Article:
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A woman collects firewood in her forest plantation in Mpigi district, Uganda. Photo by John Baptist Wandera/CIFOR

Aimed at enhancing women’s participation as well as identifying how negotiation and facilitation can strengthen women’s tenure, a gender-equity approach is showing better outcomes not only for women but also for forest resources.

The approach, dubbed Adaptive Collaborative Management (ACM), was outlined in a recent webinar by Esther Mwangi, Center for International Forestry Research (CIFOR) principal scientist and the CGIAR Research Program on Forests, Trees and Agroforestry’s (FTA) former gender lead.

In opening the discussion, Ewen Le Borgne of the CGIAR Collaborative Platform for Gender Research, which organized the webinar, foreshadowed how ACM can be used to foster increased gender equity in the management and use of community forests.

“Strengthening women’s rights is possible even when norms of patriarchy are strong,” he said. “[Mwangi] shows that strengthening women’s rights and decision-making has positive implications for the reforestation of degraded forests as well as for increasing on-farm tree planting.”

Mwangi, whose research focuses on forest governance issues, including gender, tenure, property rights, community participation and linking knowledge with action, presented the findings of work carried out in Uganda over a six-year period that ended in 2016.

Read more: Strengthening women’s tenure and rights to forests and trees and their participation in decision making

Gender biases generated through cultural norms and practices are considered to be among the most common impediments to women’s rights to, and participation in the benefits of, forests and trees.

Customary norms regulate land and resource rights in many parts of Africa, with studies showing that such norms permeate into formal decision-making arenas where they can constrain the implementation of gender-equitable statutory provisions.

During the discussion, Mwangi questioned what tends to eventuate from policies, which are generally well-intended, particularly those aimed at promoting gender equity in the forestry sector. In Uganda, she explained, forest policy was very explicit about increasing the security of tenure over forest resources for women, as well as encouraging women and youth to actively participate in decision-making, resource management and benefit-sharing.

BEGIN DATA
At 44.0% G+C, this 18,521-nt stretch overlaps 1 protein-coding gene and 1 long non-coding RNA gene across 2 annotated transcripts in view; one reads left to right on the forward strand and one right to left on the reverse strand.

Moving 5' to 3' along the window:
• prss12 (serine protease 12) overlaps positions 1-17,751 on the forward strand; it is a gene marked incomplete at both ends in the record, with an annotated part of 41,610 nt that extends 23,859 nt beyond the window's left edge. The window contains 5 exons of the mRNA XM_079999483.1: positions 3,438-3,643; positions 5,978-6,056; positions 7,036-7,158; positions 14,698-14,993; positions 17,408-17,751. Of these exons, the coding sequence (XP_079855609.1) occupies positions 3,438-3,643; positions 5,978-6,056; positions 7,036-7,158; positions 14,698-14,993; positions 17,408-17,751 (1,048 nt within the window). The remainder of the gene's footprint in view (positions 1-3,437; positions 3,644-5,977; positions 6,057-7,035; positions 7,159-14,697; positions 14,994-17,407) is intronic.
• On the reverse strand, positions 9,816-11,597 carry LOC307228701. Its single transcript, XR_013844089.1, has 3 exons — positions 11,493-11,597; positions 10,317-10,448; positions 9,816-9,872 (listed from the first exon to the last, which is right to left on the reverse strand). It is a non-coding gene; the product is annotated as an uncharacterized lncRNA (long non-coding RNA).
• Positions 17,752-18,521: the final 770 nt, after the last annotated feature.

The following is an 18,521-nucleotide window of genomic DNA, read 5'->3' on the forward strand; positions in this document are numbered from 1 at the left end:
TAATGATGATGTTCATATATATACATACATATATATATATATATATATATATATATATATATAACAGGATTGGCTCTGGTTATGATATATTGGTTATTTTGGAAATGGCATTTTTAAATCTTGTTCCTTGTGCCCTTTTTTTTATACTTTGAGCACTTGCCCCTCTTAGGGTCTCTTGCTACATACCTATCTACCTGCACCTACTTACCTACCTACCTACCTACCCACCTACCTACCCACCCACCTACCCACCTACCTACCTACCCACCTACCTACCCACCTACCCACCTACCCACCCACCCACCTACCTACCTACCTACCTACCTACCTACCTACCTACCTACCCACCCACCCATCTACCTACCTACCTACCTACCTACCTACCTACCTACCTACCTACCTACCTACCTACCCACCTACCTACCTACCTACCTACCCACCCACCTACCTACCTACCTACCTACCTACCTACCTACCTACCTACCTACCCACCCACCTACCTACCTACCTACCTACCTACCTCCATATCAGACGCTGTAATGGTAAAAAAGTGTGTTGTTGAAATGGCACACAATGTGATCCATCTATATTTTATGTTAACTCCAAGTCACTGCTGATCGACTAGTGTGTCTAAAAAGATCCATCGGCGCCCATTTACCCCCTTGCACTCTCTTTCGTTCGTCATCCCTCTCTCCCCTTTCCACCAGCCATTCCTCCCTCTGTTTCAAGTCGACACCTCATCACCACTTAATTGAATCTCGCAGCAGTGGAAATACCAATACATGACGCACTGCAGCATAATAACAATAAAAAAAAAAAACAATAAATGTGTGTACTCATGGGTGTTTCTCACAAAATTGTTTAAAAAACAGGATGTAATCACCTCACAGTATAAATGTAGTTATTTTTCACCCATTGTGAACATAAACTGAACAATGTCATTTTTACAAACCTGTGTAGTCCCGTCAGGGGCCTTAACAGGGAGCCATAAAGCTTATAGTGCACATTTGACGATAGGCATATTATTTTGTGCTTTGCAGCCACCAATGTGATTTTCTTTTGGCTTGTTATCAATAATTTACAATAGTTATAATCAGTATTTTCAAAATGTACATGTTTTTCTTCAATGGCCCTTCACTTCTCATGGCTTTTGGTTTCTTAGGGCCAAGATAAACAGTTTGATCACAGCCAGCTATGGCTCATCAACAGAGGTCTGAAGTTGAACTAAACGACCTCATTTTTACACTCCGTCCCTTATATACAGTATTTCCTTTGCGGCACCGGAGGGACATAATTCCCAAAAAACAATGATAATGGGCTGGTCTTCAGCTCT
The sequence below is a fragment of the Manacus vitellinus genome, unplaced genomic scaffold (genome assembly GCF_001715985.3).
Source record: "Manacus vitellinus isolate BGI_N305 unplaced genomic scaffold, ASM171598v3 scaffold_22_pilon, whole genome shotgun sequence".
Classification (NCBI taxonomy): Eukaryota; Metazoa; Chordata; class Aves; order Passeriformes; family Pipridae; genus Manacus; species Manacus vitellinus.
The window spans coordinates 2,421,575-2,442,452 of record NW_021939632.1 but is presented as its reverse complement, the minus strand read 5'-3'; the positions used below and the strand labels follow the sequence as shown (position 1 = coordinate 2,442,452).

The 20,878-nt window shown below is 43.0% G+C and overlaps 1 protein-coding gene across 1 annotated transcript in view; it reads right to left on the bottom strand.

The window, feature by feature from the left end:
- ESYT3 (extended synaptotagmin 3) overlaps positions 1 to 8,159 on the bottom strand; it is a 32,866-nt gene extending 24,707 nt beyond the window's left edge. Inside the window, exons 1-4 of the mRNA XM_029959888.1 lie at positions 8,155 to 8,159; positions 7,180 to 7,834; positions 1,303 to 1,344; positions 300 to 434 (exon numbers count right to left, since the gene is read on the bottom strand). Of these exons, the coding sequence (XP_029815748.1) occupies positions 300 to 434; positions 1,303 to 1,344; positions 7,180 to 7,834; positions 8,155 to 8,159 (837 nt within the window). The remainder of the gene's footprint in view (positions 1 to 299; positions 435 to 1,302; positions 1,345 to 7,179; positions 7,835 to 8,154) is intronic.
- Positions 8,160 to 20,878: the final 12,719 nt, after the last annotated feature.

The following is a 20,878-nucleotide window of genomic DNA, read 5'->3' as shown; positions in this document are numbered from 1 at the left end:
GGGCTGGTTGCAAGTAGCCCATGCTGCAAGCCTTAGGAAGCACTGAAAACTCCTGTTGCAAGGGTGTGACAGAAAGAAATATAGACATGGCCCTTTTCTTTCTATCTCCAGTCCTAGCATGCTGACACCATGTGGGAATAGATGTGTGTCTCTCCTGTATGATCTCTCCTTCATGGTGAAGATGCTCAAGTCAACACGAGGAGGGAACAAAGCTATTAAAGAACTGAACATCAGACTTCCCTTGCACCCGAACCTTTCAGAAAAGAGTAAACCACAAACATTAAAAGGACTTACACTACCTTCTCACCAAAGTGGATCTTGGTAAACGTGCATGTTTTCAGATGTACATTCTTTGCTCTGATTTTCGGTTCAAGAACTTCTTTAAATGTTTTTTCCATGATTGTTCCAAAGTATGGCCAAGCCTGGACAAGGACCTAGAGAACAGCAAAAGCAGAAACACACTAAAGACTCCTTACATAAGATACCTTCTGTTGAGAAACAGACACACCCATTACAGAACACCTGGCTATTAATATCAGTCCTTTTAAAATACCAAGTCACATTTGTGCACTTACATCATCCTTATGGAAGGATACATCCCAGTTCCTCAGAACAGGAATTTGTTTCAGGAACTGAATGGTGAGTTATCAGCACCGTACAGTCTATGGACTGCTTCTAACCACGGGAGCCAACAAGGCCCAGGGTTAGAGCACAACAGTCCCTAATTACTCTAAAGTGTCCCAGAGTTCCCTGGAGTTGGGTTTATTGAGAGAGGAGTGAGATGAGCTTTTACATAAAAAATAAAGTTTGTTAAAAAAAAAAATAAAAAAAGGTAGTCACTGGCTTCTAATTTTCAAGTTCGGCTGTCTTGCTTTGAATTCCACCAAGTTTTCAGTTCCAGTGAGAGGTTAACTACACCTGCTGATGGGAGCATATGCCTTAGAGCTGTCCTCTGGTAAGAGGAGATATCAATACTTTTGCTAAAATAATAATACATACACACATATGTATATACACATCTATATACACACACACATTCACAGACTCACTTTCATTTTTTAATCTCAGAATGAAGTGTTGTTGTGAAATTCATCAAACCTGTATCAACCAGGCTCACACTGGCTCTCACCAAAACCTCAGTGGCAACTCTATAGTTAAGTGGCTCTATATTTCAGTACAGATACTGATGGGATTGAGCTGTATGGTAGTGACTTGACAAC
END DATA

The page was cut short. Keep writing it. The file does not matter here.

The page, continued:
A ficus tree is pictured in Uganda. Photo by John Baptist Wandera/CIFOR

Interested by this policy, Mwangi examined the extent to which the good intentions were fulfilled in practice. She first presented the results of a situation analysis conducted in 18 communities in three districts in Central Uganda, which aimed to establish how men and women used and managed forest resources.

Mwangi discussed the nature of the relationship between men and women and their decision-making in relation to forest resources. She found that gender inequalities still exist in the sector, often due to cultural norms and practices at the community level, among many other reasons.

These norms can dictate who owns trees and forests, as well as who makes decisions about trees within community forestry groups and on farms.

“There was a clear bias against women,” she explained. “Women cannot plant trees. In particular, certain trees are considered taboo species, such as ficus.”

Ficus natalensis, also known as the natal fig, can be used for fodder and firewood, or as timber for furniture and boats. Ficus bark is also processed into barkcloth, used for traditional functions and burial ceremonies in Uganda, which can provide a source of income for processors.